International Health News

A cure for MALT lymphoma?

DRESDEN, GERMANY. MALT lymphoma is a cancer of the mucosa-associated lymphoid tissue (the tissue responsible for the production of lymphocytes and antibodies) and is most often located in the gastrointestinal tract, particularly in the stomach. More than 90 per cent of all gastric MALT lymphomas are found in patients suffering from chronic Helicobacter pylori-associated inflammation of the stomach lining (gastritis). Researchers at the Technical University of Dresden now report that gastric MALT lymphomas can be put into remission by eradicating the underlying H. pylori infection. Their clinical trial involved 50 patients with confirmed low-grade gastric MALT lymphoma. The patients were treated for two weeks with amoxycillin, 750 mg three times daily and omeprazole (Losec), 40 mg three times daily. This cured the H. pylori infection in 48 of the 50 patients. The two remaining patients were treated for an additional week with 800 mg/day of metronidazole, 500 mg/day of clarythromycin and 40 mg/day of omeprazole. After this all 50 patients had been cured of their infection. Examination of biopsy specimens taken periodically after the completion of the treatment showed that 80 per cent of the patients achieved a complete remission of their MALT lymphoma within an average period of six months, four patients experienced partial remission and six showed no improvement. Among the 40 patients who had shown complete remission four relapsed within six to sixteen months. No relapses were observed in patients once they had passed the 16-month (500 days) mark and nine patients have now been followed for more than two years without relapse. The researchers conclude that eradication of the underlying H. pylori infection in MALT lymphoma patients can produce long-lasting remissions and possibly a complete cure.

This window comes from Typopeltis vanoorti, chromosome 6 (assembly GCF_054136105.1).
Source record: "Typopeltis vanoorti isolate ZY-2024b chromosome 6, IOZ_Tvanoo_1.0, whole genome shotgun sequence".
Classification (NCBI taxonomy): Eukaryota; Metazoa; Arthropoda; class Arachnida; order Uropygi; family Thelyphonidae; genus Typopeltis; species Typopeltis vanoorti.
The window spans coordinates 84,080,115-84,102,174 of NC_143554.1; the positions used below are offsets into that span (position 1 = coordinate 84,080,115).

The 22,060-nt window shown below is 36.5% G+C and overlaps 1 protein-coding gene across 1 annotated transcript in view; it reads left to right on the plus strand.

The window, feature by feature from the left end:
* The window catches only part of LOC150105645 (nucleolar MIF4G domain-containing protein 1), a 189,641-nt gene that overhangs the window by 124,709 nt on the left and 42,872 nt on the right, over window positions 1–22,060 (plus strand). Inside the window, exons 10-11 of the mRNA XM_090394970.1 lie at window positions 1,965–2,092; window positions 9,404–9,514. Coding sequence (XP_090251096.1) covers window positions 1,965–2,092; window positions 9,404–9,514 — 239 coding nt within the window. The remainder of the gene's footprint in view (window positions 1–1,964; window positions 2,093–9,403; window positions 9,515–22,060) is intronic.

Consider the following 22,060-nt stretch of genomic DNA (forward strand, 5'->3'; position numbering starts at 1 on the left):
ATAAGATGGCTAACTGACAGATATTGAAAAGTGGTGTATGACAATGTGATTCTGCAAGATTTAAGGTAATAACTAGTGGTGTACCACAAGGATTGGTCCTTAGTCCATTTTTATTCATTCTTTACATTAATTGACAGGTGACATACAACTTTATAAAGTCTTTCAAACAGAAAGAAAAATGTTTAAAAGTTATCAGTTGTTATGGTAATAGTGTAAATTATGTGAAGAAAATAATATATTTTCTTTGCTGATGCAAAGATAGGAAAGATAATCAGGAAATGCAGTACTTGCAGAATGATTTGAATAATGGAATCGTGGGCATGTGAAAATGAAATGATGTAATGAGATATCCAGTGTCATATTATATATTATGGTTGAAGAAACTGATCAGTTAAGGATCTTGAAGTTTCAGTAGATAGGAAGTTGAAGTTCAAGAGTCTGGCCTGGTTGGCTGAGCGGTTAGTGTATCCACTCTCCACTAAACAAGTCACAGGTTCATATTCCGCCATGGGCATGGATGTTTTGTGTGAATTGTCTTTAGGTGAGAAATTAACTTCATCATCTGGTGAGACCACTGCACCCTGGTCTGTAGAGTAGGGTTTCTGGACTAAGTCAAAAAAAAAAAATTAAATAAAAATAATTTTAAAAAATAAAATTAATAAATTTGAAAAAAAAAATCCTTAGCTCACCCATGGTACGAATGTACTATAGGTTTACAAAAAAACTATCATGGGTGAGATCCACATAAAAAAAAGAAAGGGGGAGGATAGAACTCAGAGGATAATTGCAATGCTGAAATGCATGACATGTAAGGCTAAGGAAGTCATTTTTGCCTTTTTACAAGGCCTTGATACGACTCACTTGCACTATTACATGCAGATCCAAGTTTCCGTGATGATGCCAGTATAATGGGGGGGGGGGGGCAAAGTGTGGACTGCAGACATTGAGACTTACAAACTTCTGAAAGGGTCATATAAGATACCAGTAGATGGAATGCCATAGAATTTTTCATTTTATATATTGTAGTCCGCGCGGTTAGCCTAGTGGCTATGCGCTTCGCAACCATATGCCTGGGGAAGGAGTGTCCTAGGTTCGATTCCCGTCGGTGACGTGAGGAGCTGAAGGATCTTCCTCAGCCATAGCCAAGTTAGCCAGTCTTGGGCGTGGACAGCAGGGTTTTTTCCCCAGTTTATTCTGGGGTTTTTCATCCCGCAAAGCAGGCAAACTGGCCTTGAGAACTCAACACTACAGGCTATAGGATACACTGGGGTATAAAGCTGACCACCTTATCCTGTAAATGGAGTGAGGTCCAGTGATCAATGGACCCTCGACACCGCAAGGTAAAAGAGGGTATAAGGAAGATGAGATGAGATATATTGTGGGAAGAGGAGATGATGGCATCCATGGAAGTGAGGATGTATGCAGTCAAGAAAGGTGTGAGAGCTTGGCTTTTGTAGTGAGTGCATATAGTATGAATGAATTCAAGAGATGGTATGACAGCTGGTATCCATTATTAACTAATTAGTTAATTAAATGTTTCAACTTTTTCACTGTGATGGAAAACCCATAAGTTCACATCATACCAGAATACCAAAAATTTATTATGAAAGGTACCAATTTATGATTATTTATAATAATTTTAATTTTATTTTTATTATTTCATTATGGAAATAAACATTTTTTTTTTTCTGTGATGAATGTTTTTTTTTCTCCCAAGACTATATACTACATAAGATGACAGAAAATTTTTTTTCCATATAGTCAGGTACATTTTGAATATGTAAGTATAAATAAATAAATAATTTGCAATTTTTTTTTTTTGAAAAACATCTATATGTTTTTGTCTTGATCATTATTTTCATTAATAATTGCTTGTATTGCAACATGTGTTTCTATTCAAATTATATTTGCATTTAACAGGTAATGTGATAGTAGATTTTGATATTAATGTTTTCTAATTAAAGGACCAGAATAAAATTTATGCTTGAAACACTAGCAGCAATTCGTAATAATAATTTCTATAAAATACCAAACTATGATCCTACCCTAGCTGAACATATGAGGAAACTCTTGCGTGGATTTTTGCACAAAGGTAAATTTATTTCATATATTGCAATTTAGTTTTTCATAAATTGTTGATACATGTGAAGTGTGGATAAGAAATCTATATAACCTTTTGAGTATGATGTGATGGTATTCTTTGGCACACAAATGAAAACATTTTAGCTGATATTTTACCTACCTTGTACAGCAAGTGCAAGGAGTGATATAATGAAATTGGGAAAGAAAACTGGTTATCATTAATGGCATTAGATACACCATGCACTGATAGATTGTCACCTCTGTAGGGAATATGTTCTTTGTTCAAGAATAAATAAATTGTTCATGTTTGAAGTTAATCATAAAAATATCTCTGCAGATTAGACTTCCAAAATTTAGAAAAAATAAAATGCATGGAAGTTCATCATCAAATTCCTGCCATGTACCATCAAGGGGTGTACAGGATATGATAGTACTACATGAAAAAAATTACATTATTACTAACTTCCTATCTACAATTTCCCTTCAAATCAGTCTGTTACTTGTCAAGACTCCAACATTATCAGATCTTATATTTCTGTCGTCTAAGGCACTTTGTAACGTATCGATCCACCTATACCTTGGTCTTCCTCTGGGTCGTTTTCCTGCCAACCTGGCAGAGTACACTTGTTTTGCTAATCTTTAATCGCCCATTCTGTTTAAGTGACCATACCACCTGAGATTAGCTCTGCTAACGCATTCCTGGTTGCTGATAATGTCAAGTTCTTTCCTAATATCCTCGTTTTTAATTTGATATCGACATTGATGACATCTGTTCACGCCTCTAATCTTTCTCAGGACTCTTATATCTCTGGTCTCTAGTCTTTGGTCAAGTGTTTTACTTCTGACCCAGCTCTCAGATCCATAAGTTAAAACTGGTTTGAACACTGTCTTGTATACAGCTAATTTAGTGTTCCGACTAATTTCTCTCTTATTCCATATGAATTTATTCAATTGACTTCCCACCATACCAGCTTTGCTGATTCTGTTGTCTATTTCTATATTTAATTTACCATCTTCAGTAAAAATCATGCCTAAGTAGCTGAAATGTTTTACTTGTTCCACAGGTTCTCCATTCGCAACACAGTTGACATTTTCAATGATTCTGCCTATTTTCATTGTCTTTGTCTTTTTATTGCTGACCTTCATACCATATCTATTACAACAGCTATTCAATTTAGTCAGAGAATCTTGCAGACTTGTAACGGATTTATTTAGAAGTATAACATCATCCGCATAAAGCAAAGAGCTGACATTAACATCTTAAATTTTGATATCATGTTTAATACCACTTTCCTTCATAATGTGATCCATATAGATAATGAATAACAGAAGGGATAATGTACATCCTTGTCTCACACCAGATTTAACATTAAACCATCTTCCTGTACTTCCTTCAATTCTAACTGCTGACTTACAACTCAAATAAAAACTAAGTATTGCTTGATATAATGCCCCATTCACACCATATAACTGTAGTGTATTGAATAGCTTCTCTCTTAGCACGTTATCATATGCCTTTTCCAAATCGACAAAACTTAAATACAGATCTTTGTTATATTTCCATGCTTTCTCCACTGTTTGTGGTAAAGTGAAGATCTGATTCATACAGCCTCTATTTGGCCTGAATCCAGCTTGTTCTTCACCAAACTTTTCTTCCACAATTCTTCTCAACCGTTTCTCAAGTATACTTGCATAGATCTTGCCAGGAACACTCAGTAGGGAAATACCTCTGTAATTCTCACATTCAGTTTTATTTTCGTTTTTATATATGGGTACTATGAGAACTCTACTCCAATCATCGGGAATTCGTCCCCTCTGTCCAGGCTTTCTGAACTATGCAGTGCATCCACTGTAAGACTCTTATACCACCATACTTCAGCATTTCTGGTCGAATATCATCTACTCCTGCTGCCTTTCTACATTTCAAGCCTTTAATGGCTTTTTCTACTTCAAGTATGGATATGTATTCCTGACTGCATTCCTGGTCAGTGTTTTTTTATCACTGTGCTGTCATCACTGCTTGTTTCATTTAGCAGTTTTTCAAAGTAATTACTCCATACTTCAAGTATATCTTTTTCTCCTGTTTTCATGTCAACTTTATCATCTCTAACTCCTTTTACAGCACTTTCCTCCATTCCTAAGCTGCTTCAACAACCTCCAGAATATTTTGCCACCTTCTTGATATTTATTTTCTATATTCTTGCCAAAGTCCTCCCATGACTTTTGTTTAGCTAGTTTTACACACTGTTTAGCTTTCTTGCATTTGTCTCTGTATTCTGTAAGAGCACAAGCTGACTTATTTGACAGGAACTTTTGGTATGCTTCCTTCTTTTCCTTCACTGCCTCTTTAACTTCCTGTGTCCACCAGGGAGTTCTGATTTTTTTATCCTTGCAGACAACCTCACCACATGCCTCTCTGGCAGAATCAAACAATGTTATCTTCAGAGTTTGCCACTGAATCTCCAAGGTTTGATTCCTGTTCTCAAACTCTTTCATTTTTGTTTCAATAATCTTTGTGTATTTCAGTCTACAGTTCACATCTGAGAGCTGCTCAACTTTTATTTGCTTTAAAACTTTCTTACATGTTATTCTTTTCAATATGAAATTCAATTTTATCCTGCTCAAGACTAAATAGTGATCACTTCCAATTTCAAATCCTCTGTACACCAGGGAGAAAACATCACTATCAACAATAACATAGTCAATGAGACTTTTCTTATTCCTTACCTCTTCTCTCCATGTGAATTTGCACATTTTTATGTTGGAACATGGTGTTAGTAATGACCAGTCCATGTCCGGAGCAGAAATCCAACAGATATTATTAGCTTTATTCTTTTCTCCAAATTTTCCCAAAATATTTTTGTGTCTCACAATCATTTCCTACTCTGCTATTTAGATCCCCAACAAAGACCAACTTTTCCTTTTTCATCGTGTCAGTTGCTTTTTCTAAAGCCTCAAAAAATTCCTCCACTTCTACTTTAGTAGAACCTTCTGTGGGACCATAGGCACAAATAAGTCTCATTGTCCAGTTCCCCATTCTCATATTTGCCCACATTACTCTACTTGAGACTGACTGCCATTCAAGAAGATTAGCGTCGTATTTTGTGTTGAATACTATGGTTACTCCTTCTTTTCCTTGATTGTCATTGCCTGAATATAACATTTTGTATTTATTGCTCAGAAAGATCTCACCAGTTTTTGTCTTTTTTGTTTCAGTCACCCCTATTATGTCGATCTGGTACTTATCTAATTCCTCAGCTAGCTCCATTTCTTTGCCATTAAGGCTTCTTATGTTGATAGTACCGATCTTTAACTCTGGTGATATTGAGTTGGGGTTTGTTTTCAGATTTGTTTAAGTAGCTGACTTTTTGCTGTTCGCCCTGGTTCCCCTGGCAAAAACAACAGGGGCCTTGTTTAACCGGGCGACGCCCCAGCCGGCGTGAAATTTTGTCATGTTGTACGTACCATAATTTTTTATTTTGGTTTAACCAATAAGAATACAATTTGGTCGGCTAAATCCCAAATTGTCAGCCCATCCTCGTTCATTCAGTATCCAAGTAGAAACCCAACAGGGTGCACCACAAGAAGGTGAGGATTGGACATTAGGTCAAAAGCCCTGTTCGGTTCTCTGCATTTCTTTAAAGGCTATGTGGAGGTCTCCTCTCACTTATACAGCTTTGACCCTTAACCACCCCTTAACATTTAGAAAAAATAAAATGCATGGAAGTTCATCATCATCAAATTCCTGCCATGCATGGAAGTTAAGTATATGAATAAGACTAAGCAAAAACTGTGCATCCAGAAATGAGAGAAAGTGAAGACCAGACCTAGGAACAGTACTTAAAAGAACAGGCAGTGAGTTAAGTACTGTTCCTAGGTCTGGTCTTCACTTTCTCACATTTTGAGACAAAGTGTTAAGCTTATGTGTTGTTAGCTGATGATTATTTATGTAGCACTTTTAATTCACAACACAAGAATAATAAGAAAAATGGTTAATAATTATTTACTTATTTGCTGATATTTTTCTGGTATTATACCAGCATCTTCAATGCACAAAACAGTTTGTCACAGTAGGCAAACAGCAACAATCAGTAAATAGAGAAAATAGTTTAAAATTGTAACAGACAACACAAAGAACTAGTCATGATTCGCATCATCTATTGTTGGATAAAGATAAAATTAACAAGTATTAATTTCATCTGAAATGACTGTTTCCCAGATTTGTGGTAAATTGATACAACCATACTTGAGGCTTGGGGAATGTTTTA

Neubauer, Andreas, et al. Cure of Helicobacter pylori infection and duration of remission of low-grade gastric mucosa-associated lymphoid tissue lymphoma. Journal of the National Cancer Institute, Vol. 89, September 17, 1997, pp. 1350- 55

category search
Keyword Search

My favourite Supplements

copyright notice